Rahim Dawood, who run as an Independent in North Imenti, Meru, despite being allied to Uhuru, also won a third term. By the time of going to press yesterday, he had 22,197 against closest challenger Carol Muriuki who had 10,747 and UDA's Halima Mucheke with 8,238.
So did Kirinyaga Woman Rep Purity Ngirichi who was leading a tough race against incumbent Anne Waiguru and Jubilee's Charles Kibiru who conceded by early Wednesday.
Waiguru is leading, according to official results from three of the four constituencies in the area. In Ndia constituency, Ms Ngirichi polled 21,025 votes against Waiguru's 19,670 and Kibiru's 5,598 votes in provisional results.
In Keruguoya Central, Waiguru led with 26,178 votes against Ngirici's 24,861 while in Gichugu after 18 hours of chaos and re-tallying, Waiguru led with a difference of more than 15,000 after polling 36,675 votes to the Woman Rep's 21,285 votes. This left Mwea as the battleground which will determine who will take the governors mansion.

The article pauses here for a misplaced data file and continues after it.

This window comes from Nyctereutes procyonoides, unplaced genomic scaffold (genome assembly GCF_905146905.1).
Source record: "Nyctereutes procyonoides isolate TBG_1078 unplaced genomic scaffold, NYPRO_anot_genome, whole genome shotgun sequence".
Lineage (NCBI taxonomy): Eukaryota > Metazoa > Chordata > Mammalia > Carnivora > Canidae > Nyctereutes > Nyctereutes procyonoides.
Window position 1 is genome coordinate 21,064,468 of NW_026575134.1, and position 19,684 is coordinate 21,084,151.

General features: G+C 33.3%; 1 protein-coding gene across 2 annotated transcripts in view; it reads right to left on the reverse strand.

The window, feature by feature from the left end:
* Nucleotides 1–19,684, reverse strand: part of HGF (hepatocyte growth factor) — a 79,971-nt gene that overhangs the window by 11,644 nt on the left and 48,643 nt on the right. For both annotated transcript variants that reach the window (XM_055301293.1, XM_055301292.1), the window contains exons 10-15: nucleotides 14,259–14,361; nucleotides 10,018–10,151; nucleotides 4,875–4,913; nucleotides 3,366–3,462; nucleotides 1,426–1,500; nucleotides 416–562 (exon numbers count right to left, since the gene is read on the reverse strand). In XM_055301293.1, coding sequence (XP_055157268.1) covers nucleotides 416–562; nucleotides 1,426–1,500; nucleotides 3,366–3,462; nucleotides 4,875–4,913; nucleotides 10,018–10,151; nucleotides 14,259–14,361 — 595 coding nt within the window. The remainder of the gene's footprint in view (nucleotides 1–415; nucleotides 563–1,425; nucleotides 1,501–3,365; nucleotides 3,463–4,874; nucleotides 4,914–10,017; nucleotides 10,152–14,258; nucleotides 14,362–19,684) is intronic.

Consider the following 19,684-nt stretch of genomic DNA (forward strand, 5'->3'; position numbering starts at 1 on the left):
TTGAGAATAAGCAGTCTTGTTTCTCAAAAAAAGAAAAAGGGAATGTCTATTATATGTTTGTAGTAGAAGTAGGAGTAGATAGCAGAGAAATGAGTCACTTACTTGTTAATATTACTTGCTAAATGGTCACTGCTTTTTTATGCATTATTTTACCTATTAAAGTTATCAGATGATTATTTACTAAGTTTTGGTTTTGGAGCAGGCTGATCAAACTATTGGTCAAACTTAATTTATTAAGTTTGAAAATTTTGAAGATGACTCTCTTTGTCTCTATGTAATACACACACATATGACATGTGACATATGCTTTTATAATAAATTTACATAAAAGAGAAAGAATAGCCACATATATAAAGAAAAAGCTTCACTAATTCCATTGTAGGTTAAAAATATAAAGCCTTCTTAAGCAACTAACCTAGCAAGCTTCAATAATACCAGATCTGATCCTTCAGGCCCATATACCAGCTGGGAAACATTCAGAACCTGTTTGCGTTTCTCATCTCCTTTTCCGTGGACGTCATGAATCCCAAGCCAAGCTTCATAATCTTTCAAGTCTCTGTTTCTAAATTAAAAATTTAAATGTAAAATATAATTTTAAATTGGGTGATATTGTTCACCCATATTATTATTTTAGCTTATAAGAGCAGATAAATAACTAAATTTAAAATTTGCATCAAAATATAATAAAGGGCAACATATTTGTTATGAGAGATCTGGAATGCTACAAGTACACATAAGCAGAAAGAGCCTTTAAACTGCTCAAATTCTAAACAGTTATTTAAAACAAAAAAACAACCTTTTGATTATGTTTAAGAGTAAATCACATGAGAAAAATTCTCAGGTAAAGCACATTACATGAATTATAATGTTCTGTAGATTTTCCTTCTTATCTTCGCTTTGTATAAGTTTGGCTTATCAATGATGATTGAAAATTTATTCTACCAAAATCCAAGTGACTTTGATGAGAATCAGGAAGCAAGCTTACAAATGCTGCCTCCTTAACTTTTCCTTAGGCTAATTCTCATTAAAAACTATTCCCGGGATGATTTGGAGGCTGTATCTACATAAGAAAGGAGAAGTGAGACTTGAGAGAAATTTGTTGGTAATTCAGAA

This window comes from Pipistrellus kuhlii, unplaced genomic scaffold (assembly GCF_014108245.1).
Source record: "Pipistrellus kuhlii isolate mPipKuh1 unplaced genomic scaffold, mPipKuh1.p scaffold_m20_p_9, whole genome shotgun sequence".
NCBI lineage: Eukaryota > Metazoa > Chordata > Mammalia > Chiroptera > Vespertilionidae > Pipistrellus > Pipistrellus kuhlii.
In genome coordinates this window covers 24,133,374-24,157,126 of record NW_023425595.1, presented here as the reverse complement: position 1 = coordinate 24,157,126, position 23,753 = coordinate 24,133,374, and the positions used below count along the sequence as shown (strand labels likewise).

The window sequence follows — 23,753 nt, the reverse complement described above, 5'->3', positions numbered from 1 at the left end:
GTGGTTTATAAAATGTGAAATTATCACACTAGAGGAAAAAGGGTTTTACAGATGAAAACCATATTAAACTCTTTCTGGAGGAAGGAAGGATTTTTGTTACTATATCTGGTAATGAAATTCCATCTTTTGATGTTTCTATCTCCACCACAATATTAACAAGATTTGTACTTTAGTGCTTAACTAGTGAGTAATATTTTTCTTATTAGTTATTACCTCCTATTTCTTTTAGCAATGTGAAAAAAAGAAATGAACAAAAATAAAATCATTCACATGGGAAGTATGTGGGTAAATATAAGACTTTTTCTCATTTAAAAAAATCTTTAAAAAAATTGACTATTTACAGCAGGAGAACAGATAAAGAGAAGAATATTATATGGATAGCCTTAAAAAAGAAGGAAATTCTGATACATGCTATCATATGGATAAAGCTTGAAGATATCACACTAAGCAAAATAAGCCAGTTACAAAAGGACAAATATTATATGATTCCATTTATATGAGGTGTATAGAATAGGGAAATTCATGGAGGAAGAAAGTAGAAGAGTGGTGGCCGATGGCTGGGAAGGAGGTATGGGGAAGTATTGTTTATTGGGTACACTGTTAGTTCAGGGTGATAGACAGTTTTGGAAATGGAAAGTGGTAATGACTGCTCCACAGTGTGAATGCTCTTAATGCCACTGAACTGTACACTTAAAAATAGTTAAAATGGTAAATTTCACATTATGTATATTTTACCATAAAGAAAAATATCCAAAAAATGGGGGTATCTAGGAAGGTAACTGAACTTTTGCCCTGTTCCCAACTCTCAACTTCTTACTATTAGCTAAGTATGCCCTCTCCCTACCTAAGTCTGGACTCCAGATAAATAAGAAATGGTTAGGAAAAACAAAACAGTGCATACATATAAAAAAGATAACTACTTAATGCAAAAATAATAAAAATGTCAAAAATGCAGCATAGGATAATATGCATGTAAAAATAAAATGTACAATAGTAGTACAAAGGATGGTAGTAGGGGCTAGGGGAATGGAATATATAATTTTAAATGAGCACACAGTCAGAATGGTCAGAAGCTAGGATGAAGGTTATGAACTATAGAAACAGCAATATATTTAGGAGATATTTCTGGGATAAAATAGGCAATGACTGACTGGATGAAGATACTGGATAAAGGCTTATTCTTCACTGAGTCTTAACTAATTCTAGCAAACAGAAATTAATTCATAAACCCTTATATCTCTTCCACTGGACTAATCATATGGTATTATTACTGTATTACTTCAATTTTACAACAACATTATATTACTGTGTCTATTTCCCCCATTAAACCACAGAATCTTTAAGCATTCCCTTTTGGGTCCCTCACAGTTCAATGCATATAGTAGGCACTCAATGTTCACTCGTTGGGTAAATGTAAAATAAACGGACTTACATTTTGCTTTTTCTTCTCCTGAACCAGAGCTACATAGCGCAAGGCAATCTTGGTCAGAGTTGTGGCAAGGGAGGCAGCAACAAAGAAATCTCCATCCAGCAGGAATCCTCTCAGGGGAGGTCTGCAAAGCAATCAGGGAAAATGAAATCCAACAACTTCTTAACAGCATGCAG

Waiguru thus had 82,523 votes by yesterday against Ngirici's 71,007 votes with Mwea to go.
Michael Wambugu Wainaina who won the Othaya parliamentary seat on a UDA ticket by amassing 26,976 votes to beat Jubilee's incumbent Gichuki Mugambi who had 9,019 votes said the results showed the disillusionment that Mt Kenya had against Uhuru's government.
In Igember North constituency, Julius Taimamu of UDA won 1ith 18,115, followed by Maoka Maore (Jubilee) 16,446, Erauki Joseph (TSP) 11,115. There was four other candidates.
"Our people's business had been ruined by the wrong policies and the farming sector is hardly delivering due to high input costs," said Wainaina.
He said the President had made the situation worse by staying away from the region.
"He was like a man who ran away from his burning house. He should have taken collective action to salvage the situation by staying close to even the harshest critics," said Wainaina.